The media fixates on the average home price in Denver. That’s influenced by the price in different segments (e.g., FTB first time buyer, trade up, luxury) as well as the mix of what homes are selling.
Denver Jumbo Loans
No one, including me, expected the problems with getting jumbo loans at reasonable rates. Odds are, the problems in the conventional mortgage market in general, and the jumbo loan market in particular, will be corrected in the next 4-12 weeks. But it’s hard to know how fast that will happen.
Entry Level Prices vs Luxury Prices
Let’s look at a simple example of a mix variance. Imagine you own a car dealership, and you sell only entry level cars (FTB) for $20,000 and luxury cars for $100,000. You sell 50 of each. The average price is $60,000.
Next year, the entry level car is 5% more expensive; the luxury car is 2% more expensive. But loan programs are not available for luxury cars. Everyone just buys an entry level car. You still sell 100 cars.
Now your average sales price is $21,000. The price of each type of car went up, but the average price went down. A cost accountant calls this a mix variance.
Let’s try it with houses. A typical FTB (First time buyer) property might cost $350,000 (small homes and condos). A typical luxury home (top 10% of the market) is around $900,000. We sell around 50,000 properties a year in Denver. The top 10% (luxury) is around 5,000 homes. FTB might be around 10,000 homes.
The average home price is $533,000 (which is close to the actual average). You saw from my mid-March trends email (a week ago) that entry level homes are currently experiencing a modest increase in inventory. Instead of a very strong sellers market, it’s merely a seller’s market. So instead of 7-9% appreciation in 2020, perhaps we’ll see 5%. Once this COVID crisis settles down (late 2Q, early 3Q), sales count could increase for FTB since there is plenty of pent up demand. Imagine sales count for FTB goes up 3%.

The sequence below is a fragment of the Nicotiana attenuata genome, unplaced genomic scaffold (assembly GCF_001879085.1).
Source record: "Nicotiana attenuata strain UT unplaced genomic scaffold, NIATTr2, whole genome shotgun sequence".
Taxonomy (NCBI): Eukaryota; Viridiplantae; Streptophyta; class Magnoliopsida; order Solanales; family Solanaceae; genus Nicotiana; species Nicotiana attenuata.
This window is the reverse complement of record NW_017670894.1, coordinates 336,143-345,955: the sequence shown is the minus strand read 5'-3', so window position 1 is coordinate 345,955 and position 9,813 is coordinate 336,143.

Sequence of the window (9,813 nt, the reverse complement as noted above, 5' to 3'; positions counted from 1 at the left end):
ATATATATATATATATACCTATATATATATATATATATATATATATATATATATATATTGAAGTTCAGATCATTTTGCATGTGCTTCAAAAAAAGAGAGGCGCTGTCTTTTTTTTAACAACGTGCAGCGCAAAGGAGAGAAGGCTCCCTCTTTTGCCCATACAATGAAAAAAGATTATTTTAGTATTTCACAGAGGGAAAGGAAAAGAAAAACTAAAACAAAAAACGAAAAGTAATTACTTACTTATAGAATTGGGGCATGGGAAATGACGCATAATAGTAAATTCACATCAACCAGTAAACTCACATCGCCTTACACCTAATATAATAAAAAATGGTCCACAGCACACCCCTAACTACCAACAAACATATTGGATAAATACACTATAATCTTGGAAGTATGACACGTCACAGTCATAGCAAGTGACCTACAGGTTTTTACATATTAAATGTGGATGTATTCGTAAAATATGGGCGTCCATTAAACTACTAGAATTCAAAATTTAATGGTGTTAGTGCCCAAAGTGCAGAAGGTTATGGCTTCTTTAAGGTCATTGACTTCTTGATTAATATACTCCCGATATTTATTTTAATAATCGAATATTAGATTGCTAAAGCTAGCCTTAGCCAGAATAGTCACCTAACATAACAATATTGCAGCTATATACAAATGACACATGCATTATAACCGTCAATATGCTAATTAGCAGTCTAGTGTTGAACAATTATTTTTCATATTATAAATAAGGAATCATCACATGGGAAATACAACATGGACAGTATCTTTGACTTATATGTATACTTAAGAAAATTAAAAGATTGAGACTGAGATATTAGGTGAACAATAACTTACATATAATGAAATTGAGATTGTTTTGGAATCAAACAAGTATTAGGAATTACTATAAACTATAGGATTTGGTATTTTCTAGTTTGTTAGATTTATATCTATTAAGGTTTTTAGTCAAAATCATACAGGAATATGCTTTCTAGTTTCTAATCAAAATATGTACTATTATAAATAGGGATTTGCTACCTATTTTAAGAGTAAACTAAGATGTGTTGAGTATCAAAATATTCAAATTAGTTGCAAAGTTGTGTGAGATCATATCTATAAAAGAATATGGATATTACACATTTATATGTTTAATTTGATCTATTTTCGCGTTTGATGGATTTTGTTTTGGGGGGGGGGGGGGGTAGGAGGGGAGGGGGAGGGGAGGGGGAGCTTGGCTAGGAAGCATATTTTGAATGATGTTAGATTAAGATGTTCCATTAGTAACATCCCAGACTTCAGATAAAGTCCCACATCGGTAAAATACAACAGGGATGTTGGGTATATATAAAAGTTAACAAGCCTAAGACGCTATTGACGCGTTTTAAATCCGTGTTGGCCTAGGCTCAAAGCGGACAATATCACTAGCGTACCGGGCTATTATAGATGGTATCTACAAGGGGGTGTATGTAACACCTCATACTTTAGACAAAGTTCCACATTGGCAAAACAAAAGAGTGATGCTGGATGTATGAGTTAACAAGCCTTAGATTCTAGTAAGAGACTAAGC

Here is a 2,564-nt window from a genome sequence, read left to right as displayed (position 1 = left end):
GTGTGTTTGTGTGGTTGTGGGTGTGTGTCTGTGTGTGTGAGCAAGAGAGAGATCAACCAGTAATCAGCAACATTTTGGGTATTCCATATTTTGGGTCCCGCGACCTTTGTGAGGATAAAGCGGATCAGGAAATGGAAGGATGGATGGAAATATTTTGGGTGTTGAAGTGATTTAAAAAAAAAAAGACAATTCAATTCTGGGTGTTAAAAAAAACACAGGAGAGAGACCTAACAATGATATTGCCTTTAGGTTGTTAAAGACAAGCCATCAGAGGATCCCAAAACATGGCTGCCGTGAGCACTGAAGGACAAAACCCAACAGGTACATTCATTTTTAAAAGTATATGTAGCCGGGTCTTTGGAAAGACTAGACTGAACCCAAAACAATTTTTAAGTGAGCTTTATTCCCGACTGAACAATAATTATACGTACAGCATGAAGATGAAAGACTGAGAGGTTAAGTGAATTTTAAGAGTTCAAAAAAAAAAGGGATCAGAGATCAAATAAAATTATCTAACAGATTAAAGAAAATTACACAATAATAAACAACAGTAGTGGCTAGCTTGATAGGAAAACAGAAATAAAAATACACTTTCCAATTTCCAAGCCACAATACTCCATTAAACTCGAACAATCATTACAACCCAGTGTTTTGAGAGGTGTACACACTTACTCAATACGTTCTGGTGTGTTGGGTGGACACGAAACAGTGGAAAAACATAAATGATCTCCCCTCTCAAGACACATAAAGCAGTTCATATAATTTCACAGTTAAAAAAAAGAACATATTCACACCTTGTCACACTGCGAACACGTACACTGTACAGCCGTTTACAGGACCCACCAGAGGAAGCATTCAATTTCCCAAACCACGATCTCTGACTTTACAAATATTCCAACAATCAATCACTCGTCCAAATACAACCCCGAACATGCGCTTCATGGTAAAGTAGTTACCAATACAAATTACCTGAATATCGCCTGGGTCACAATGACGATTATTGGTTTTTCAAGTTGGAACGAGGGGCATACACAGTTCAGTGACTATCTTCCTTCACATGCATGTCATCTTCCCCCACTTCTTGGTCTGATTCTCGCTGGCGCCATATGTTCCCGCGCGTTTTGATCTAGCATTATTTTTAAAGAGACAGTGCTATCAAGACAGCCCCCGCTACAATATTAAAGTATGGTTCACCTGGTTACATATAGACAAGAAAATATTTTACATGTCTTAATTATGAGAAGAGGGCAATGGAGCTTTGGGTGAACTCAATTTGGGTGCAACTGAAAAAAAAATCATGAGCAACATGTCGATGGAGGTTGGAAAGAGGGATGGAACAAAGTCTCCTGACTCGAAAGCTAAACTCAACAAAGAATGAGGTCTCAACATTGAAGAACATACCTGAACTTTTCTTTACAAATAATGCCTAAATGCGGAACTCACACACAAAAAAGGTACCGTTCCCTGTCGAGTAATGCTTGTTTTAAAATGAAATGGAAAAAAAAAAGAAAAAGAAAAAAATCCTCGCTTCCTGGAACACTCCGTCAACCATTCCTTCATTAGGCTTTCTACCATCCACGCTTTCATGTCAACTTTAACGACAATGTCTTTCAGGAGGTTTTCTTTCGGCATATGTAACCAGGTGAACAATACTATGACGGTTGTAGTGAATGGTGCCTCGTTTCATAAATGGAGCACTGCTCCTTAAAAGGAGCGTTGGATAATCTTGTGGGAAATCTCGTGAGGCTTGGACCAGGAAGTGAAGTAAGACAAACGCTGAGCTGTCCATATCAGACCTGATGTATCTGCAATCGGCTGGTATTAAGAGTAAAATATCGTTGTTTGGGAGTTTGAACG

Luxury homes have had a larger increase in inventory, but sales are flat to declining… and that’s before the jumbo loan shortage. Sales volume will likely be lower in 2Q. Luxury homes will go from a moderate sellers market to a balanced market. Perhaps they see only 2% appreciation in 2020. But due to financing problems, the unit count sold goes down 20%. (it’ll probably mostly recover in 3Q).
You can see the average sales price drops from $533,000 in 2019 to $521,486 in 2020, or -2.2%. The price for each type of home went up, but since the mix changed, the average price goes down. Also notice there’s a meaningful drop in the total number of homes sold, -4.7% in this example.
Denver 2Q Volume May Drop 20%+ From 2019
There’s a decent chance this will happen in 2Q. 2Q Volume will drop 20%+ from 2019. The headlines will make this sound like the end of the world. The average price could go down modestly. All the doomsday predictors will be pointing at me and saying “I told you so, prices went down." You’ll need to be able to explain this to help them understand that while the average price went down, the price of each individual house still went up a little. I expect strong volume increases to make up for this in 3Q. We’ll end up selling 12 months of real estate in 9 months, since 2Q will be soft.
Lon Welsh - Founder, Your Castle Real Estate